Joaquin Phoenix is happy that people don’t agree about Joker’s ending. The controversial origin story continues to bring in record profits at the box office, despite the highly divisive nature of the film and what it all means. Not only is Joker the highest-grossing R-rated movie of all time, but it's also one of the most profitable comic book movies every made.
The film has been experiencing a whirlwind of reactions since kicking off its festival circuit run back in the summer. An unbelievable amount of hype followed Joker everywhere it went, and by the time the Todd Phillips film was set to be released in theatres, each day seemed to bring some new objection with the film’s content. Now, just over a month into its release, the major controversies seem to have been brushed aside, dissipating rather quickly once it became clear that Joker wasn’t going to be the catalyst for disaster that some insisted it would be. With all of that out of the way, the public is now better suited to focus on the film itself, which has prompted many to argue over exactly what is happening during its rather dark ending. Some say that Joaquin Phoenix’s character isn’t actually the real Joker at all and that his actions will one day inspire someone, somewhere in Gotham to eventually become the Clown Prince of Crime. For others, however, Phoenix simply imagined the entire thing, and the only real aspect of his situation that we see is when he is sitting in a mental institute at the film’s conclusion.
At this point, it seems that the only certainty regarding Joker’s ending is that as time passes, we’ll continue to have even more theories about what took place. And while discussion among the film’s fanbase is an interesting way to gain more insight, it’s particularly interesting to see what the man who actually played Arthur Fleck/Joker has to say about the whole thing. Fortunately, The Los Angeles Times has offered us that opportunity. During a recent interview, Phoenix explained that he’s happy with people not agreeing on the ending and that many viewpoints are possible, ensuring that no single theory is the correct one. Said Phoenix:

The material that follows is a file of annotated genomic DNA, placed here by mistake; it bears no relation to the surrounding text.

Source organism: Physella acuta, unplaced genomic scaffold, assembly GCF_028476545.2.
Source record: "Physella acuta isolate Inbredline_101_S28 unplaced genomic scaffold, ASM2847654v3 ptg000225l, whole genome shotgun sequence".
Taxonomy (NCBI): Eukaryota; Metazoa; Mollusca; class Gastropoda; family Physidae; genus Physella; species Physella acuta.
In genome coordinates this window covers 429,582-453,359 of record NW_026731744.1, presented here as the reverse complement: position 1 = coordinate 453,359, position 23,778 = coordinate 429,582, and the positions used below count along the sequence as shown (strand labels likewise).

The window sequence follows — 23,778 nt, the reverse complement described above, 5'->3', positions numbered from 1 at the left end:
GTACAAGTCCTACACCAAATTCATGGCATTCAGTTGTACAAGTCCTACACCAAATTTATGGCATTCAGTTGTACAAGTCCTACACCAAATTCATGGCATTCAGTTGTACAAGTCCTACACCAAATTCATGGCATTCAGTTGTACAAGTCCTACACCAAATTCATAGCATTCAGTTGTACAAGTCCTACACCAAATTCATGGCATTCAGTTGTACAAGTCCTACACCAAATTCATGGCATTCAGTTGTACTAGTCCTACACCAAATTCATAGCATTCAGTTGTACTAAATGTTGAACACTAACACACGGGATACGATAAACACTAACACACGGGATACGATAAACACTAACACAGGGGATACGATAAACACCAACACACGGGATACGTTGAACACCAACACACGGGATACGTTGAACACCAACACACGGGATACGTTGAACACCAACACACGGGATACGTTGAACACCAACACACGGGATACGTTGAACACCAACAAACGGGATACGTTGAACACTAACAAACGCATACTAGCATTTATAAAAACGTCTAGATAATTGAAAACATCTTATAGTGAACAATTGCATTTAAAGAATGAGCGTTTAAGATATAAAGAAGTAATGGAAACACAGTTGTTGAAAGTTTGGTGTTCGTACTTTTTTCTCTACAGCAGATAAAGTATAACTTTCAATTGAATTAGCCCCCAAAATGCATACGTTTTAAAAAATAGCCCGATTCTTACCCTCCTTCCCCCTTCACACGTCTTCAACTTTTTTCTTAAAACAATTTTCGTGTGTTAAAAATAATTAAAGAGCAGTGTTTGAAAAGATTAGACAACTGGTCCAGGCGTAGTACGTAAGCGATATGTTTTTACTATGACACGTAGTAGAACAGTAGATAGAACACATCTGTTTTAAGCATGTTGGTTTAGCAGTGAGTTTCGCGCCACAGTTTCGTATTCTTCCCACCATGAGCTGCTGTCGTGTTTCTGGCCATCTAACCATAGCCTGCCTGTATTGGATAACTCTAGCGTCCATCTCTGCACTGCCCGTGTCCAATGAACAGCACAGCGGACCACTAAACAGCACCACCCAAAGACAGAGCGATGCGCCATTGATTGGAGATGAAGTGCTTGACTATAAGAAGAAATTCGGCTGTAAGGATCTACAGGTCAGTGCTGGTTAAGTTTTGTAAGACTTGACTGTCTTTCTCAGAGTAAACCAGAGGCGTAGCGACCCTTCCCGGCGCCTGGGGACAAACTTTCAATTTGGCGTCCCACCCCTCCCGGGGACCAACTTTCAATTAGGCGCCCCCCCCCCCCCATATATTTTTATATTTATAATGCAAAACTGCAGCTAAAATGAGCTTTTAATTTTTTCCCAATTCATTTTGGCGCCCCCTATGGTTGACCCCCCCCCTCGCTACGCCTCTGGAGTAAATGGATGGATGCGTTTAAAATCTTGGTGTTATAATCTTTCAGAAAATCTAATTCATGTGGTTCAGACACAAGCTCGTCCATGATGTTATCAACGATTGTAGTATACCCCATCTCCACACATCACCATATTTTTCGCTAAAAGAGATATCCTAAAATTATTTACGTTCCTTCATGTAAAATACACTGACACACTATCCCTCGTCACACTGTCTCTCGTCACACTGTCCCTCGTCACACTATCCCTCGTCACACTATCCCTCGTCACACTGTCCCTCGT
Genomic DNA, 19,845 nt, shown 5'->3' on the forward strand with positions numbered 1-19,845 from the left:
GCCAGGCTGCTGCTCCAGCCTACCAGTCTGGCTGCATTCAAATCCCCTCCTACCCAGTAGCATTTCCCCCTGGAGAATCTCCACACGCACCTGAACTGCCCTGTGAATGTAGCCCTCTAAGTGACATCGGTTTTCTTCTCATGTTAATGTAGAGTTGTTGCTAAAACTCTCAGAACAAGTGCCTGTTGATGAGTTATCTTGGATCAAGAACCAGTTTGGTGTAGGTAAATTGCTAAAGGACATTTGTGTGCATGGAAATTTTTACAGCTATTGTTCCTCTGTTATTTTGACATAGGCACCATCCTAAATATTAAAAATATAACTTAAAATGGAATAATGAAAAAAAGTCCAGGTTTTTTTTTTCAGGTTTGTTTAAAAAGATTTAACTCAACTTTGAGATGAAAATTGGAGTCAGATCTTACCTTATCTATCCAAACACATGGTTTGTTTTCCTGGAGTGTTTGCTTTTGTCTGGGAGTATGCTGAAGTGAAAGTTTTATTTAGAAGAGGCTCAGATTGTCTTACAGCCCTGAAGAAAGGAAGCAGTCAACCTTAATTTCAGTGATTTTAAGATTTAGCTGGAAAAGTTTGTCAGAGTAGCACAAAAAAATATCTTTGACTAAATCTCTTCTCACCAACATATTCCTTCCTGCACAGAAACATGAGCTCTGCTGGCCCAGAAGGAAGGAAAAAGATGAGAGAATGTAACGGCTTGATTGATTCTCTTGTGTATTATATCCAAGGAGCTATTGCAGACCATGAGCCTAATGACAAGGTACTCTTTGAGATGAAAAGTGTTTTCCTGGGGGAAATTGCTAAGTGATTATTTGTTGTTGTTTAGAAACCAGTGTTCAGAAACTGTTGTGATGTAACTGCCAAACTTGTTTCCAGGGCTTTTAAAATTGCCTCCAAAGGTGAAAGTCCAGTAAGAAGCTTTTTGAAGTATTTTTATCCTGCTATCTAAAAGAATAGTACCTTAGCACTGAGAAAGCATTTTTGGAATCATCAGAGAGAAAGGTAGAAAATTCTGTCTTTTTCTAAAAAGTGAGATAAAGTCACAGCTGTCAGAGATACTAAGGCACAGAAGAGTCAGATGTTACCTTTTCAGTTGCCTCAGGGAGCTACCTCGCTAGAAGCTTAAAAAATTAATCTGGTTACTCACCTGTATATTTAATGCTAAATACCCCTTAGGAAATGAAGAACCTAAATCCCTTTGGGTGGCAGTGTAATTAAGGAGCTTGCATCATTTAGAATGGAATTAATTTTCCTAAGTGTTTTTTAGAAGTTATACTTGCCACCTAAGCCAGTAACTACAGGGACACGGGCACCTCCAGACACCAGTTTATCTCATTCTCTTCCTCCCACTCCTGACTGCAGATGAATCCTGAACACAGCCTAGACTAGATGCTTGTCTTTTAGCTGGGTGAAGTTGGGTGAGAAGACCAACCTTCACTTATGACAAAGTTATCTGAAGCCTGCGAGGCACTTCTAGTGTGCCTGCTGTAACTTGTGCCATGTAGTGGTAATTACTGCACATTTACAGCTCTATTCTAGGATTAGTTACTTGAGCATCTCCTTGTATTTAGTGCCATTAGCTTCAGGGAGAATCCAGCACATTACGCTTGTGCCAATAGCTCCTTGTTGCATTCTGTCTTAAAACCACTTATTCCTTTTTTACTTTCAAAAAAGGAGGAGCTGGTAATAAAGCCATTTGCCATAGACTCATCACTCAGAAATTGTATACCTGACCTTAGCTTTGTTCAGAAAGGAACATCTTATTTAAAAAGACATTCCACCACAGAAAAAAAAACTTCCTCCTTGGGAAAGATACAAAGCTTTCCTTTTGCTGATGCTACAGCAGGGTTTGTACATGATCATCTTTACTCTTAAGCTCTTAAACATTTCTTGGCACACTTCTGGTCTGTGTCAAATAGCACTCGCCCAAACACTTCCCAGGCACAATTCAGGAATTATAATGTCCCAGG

"It's been super interesting how people react to the movie and what they see -- and to me, all of those answers are valid. Normally you have to answer those questions. But this really is participatory and interactive. It's up to the audience. That's so rare, especially with a big studio movie, and I don't want to ruin that by saying, 'No, this is what it is.' To me, there are so many different ways to view this character and his experience that I don't think you can come up with a particular meaning. But I don't know, it's just my opinion."
The ambiguous ending was intentional, according to Phillips, who has previously pointed to the fact that the DC comic book version of Joker has never had an exact origin story. The mystery and generally unsettling nature of the character has always been a big part of what makes him such a phenomenon, even today, nearly 80 years after he first appeared in a comic book. By adapting the character to the big screen in a way that is both true to the original comics and completely different from anything fans have seen before, Phillips has added further intrigue to the Joker’s appeal.
Still, not every fan likes an ambiguous ending. Joker is far from the first film to focus on a delusional main character, but the difference between Joker and a film like Fight Club is that the latter film has a strong enough narrative to suitably explain itself to its audience. This theory will likely be instantly dismissed by Joker’s hardcore fanbase, but if Phoenix’s words are to be believed, then every theory is indeed a valid one.
Source: The Los Angeles Times